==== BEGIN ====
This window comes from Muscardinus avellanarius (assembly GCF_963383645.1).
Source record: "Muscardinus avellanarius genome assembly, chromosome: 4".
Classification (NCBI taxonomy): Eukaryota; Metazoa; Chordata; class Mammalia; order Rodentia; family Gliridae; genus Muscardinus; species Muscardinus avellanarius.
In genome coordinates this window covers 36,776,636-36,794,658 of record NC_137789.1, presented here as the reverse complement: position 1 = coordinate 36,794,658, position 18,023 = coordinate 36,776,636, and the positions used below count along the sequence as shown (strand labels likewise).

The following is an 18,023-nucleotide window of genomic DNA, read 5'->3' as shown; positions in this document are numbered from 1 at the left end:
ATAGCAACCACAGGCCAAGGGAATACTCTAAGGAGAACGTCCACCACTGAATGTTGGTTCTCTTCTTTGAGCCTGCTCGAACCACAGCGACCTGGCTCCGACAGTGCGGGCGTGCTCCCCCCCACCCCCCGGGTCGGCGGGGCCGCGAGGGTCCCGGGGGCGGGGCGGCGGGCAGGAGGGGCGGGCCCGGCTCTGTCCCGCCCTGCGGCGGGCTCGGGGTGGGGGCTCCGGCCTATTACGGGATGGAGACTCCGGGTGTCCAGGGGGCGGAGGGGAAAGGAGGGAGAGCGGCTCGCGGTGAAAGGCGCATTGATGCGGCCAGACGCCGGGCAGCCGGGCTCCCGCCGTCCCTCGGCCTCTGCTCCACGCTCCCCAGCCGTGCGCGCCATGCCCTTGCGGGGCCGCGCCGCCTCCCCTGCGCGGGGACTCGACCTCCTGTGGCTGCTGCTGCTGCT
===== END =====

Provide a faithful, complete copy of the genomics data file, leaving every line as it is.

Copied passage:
This window comes from Muscardinus avellanarius (assembly GCF_963383645.1).
Source record: "Muscardinus avellanarius genome assembly, chromosome: 4".
Classification (NCBI taxonomy): Eukaryota; Metazoa; Chordata; class Mammalia; order Rodentia; family Gliridae; genus Muscardinus; species Muscardinus avellanarius.
In genome coordinates this window covers 36,776,636-36,794,658 of record NC_137789.1, presented here as the reverse complement: position 1 = coordinate 36,794,658, position 18,023 = coordinate 36,776,636, and the positions used below count along the sequence as shown (strand labels likewise).

The following is an 18,023-nucleotide window of genomic DNA, read 5'->3' as shown; positions in this document are numbered from 1 at the left end:
ATAGCAACCACAGGCCAAGGGAATACTCTAAGGAGAACGTCCACCACTGAATGTTGGTTCTCTTCTTTGAGCCTGCTCGAACCACAGCGACCTGGCTCCGACAGTGCGGGCGTGCTCCCCCCCACCCCCCGGGTCGGCGGGGCCGCGAGGGTCCCGGGGGCGGGGCGGCGGGCAGGAGGGGCGGGCCCGGCTCTGTCCCGCCCTGCGGCGGGCTCGGGGTGGGGGCTCCGGCCTATTACGGGATGGAGACTCCGGGTGTCCAGGGGGCGGAGGGGAAAGGAGGGAGAGCGGCTCGCGGTGAAAGGCGCATTGATGCGGCCAGACGCCGGGCAGCCGGGCTCCCGCCGTCCCTCGGCCTCTGCTCCACGCTCCCCAGCCGTGCGCGCCATGCCCTTGCGGGGCCGCGCCGCCTCCCCTGCGCGGGGACTCGACCTCCTGTGGCTGCTGCTGCTGCT